That's why we've increased funding and raised our standards for our K-12 schools.

And that's why we've made strategic investments in programs to strengthen the ties between what students learn in the classroom, and the skills they'll need in the workforce.

In that regard we are especially proud of our Innovation Campus initiative, which President Obama recognized during a recent visit to Warrensburg, Missouri.

Innovation Campuses bring area businesses together with high schools and colleges to offer accelerated degrees in high-demand fields. This gives students more marketable skills in less time and at less cost.

This commitment to hard work and fiscal discipline, combined with a willingness to embrace bold ideas and innovative partnerships, makes Missouri a great place to do business.

Just last month, Pollina Corporate again ranked Missouri as one of the Top 10 states for business for the fourth year in a row.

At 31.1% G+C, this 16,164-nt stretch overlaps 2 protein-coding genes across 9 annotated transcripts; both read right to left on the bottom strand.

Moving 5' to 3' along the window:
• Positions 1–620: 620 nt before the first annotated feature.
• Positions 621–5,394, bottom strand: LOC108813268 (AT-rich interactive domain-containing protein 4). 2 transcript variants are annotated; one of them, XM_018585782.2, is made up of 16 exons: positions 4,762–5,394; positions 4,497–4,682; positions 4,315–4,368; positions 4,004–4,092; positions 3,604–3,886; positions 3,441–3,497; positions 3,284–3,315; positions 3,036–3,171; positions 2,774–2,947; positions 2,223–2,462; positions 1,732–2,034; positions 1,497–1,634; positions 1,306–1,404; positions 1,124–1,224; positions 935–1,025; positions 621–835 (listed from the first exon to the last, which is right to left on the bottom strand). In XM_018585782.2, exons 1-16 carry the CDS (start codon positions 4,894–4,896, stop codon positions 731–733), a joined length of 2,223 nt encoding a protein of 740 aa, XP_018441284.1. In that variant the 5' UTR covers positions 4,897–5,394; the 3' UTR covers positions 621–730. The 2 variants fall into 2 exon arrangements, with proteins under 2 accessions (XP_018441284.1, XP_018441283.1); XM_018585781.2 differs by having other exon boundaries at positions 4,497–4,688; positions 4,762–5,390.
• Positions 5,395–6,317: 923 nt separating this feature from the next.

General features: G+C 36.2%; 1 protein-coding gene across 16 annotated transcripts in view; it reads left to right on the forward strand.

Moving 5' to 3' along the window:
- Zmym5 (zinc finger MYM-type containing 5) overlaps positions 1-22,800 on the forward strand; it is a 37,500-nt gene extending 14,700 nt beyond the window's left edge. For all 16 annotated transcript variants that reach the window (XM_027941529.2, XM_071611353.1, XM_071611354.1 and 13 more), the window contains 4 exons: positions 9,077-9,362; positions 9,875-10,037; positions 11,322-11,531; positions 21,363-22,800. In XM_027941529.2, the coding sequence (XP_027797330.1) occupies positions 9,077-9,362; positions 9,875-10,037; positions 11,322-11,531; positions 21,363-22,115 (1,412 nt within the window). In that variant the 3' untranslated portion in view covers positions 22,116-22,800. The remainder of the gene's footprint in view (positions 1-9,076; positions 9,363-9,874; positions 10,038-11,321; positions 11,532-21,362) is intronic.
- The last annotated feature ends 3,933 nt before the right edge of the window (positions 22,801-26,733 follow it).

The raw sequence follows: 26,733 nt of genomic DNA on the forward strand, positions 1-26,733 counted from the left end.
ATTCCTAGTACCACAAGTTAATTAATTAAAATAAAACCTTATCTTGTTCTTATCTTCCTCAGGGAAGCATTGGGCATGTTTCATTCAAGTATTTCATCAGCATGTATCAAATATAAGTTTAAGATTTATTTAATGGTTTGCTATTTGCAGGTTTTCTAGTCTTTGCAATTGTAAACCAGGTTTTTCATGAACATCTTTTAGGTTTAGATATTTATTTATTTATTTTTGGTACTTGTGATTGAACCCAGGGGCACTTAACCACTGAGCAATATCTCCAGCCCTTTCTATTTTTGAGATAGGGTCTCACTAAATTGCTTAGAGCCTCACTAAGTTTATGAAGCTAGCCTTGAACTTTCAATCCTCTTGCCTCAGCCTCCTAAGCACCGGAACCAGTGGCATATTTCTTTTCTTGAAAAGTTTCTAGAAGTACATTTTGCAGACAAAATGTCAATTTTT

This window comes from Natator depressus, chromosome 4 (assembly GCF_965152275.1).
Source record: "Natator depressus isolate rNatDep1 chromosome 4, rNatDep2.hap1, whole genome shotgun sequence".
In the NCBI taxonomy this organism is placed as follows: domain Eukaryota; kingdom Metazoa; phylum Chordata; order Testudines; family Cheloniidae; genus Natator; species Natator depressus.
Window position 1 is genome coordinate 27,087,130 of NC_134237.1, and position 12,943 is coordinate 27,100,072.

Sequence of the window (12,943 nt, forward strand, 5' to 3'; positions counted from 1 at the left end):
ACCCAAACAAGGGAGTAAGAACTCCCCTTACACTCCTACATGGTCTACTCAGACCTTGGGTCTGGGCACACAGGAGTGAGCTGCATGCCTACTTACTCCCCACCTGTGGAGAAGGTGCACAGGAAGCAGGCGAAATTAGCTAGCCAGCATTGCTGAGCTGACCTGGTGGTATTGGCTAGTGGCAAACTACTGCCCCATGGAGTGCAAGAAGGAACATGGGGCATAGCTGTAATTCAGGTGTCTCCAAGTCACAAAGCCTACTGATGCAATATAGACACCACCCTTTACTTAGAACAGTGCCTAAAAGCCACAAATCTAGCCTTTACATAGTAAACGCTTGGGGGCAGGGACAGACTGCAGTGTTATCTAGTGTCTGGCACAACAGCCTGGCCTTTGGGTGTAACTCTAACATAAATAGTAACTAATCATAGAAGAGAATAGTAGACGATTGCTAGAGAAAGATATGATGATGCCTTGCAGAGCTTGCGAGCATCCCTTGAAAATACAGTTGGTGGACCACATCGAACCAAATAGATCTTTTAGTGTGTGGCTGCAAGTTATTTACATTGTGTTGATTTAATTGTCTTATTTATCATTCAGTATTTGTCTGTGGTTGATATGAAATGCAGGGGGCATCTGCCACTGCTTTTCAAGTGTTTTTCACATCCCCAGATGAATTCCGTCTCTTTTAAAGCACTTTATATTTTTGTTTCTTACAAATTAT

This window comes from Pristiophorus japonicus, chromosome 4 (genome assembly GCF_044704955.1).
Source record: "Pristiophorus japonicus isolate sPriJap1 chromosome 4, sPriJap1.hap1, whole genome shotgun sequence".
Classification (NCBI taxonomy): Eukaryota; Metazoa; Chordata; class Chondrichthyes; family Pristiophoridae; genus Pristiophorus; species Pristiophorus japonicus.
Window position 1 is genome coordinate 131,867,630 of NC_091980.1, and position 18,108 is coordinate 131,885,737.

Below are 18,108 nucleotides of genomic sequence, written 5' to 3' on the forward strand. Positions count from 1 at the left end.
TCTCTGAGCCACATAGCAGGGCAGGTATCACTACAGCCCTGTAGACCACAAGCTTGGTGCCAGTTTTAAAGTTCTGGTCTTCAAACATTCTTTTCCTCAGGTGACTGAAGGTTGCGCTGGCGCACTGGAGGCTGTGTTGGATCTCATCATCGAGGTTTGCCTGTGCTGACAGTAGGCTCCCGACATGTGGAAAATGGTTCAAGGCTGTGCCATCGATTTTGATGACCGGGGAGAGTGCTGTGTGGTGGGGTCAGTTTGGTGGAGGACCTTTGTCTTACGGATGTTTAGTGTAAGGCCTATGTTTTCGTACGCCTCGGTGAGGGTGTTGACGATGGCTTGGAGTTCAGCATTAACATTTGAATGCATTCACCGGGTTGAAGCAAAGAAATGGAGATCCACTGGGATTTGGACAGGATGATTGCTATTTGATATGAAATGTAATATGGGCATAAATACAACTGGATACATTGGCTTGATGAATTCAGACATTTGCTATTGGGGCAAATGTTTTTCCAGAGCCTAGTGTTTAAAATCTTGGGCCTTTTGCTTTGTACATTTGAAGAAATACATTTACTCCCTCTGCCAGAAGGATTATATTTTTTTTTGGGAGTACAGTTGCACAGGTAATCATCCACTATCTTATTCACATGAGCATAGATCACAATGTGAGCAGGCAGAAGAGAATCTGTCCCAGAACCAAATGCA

We have stable predictable business climate, low taxes and a quality of life that is second to none.

In fact, Missouri was recently named the Best Trails State in the nation for our outstanding system of hiking, biking and walking trails. To celebrate and promote this distinction, the First Lady and I have challenged Missourians to hike, bike, run, paddle, or roll 100 miles in the great outdoors this summer. So far, more than 6,600 Missourians have logged more than 366,000 miles as part of this initiative.

In Missouri, our comeback tale is just beginning.

Because at the end of the day, the formula is pretty simple. We make the best vehicles in the world because we've got the best workers in the world. Folks who show up early, stay late and get the job done.

Together, we've faced the challenges of adapting to a rapidly changing economy. I'm proud to report that we've risen to those challenges, weathered some rough waters, and set a sustainable course toward long-term growth and prosperity.

Today, I am more optimistic than ever about our ability to lead the next chapter in the rebirth of the American auto industry.

Thank you again for the opportunity to speak with you today and I look forward to taking your questions.